Material and Methods
This retrospective cohort study was performed with approval from the institutional review board of The Catholic University of Korea (No.VC20RISI0080). Informed consent was waived for this study considering its retrospective nature.
From our institution's cancer registry, we identified patients who underwent radical hysterectomy for cervical cancer from January 2010 to December 2019 at St. Vincent Hospital. Using FIGO staging system, 274 patients that received primary surgical treatment for pathologically confirmed stage IB1-IIA2 disease were initially included.
We excluded patients with any of the following characteristics from our analysis: (1) underwent incomplete surgical staging; (2) underwent fertility-sparing surgery, or vaginal total hysterectomy; (3) received radiation therapy or neoadjuvant chemotherapy prior to surgery; (4) had histologic types other than squamous cell carcinoma, adenocarcinoma, or adenosquamous carcinoma; and (5) had insufficient clinical and/or pathologic data. Following the revised 2018 FIGO staging, we excluded patients with pathologically confirmed parametrial invasion, which is stage IIB, and pelvic and/or para-aortic lymph node metastasis, which is stage IIIC.
We divided patients that met the study inclusion and exclusion criteria into two groups: those who underwent abdominal radical hysterectomy (open surgery group) and those who underwent minimally invasive radical hysterectomy (MIS group). Robot-assisted surgery was included in the MIS group.
In our patients, after surgery, adjuvant therapy was selectively implemented according to the stage and presence of risk factors such as involvement of resection margin, LVSI, stromal invasion, and tumor size. The uterine manipulator was used during the surgery on case by case basis. The diagnosis of cervical cancer was confirmed histologically in all patients before surgery. Patients diagnosed with cervical cancer commonly underwent preoperative magnetic resonance imaging (MRI) and/or positron emission tomography-computed tomography (PET-CT) and/or computed tomography (CT) to assess the local tumor extent, lymph node metastasis, and distant spread.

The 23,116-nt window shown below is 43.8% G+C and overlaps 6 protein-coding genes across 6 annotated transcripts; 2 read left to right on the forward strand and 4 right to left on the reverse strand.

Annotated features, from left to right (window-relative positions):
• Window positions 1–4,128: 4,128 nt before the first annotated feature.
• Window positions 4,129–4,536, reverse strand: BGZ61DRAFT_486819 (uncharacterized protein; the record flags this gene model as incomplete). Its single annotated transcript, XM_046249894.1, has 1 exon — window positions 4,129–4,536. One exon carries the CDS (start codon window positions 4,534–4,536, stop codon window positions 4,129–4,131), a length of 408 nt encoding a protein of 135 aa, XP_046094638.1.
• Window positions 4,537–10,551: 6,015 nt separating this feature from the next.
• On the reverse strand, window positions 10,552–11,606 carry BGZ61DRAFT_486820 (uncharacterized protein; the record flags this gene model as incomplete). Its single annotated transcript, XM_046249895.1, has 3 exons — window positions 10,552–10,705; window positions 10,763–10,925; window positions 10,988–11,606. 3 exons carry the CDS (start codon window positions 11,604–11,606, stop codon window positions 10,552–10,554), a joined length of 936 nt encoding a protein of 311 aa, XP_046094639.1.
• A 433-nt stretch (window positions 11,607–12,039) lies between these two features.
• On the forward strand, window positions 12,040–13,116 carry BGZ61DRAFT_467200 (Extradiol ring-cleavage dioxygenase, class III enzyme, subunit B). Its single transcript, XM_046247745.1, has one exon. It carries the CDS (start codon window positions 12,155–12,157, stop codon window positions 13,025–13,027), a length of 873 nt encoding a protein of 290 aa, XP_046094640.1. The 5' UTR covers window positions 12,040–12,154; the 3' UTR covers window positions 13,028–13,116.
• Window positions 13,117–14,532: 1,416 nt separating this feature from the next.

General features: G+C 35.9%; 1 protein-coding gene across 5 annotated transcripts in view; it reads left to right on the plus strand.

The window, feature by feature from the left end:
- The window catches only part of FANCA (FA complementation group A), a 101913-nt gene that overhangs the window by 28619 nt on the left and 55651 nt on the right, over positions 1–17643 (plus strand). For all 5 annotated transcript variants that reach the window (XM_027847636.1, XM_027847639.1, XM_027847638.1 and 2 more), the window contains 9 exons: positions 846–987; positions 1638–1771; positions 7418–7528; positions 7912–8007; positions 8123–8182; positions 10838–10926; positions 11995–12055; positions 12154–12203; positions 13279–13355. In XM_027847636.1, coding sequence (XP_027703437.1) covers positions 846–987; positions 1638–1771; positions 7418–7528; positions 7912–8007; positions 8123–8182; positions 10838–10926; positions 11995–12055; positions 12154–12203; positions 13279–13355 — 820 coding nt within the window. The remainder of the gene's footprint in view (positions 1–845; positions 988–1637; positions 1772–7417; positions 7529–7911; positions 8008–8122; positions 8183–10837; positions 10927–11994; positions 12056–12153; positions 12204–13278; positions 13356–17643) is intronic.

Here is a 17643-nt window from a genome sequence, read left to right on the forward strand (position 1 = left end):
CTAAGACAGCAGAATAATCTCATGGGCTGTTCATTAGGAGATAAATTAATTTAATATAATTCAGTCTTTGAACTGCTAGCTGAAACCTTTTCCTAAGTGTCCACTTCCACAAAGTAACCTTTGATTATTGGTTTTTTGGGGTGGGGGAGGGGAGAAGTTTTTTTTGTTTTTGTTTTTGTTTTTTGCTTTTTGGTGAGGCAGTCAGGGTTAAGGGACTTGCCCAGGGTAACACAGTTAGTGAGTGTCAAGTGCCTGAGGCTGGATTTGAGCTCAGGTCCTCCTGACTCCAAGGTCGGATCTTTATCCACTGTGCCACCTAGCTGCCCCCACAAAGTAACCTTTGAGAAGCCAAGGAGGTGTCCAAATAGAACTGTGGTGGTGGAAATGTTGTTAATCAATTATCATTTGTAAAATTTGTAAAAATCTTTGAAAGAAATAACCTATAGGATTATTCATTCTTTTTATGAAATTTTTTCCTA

Data collection and definitions
The following data were reviewed: medical records, pathologic reports, and imaging studies (MRI, CT, and PET-CT). We collected information about clinicopathologic characteristics (age, histologic type, grade, FIGO stage, tumor size, and risk factors) and adjuvant treatments such as radiation, concurrent chemoradiation, or chemotherapy. The tumor size was documented as the longest diameter based on either the histopathological findings or preoperative imaging. Overall survival (OS) was defined as the duration in months from the date of initial diagnosis to the date of cancer-related death or last follow-up. Disease-free survival (DFS) was defined as the duration in months from the date of surgery to the date of recurrence based on imaging findings or tissue biopsy.
Differences in clinicopathologic characteristics were evaluated between the two groups. We used Student's t-test, chi-square test, or Fisher's exact test to compare variables. We used Kaplan-Meier methods with log-rank test to compare DFS and OS between the two groups. All statistical analyses were performed using SPSS statistical software (version 21.0; SPSS Inc., Chicago, IL, USA). Statistical significance was set at p<0.05.
In total, 148 patients met the inclusion and exclusion criteria. Of these, 38 patients underwent open surgery (25.7%), and 110 underwent MIS (74.3%). In the MIS group, 90 patients underwent traditional laparoscopy (81.8%) and 20 underwent robotic surgery (18.2%).
The clinicopathologic characteristics of the patients are presented in Table 1.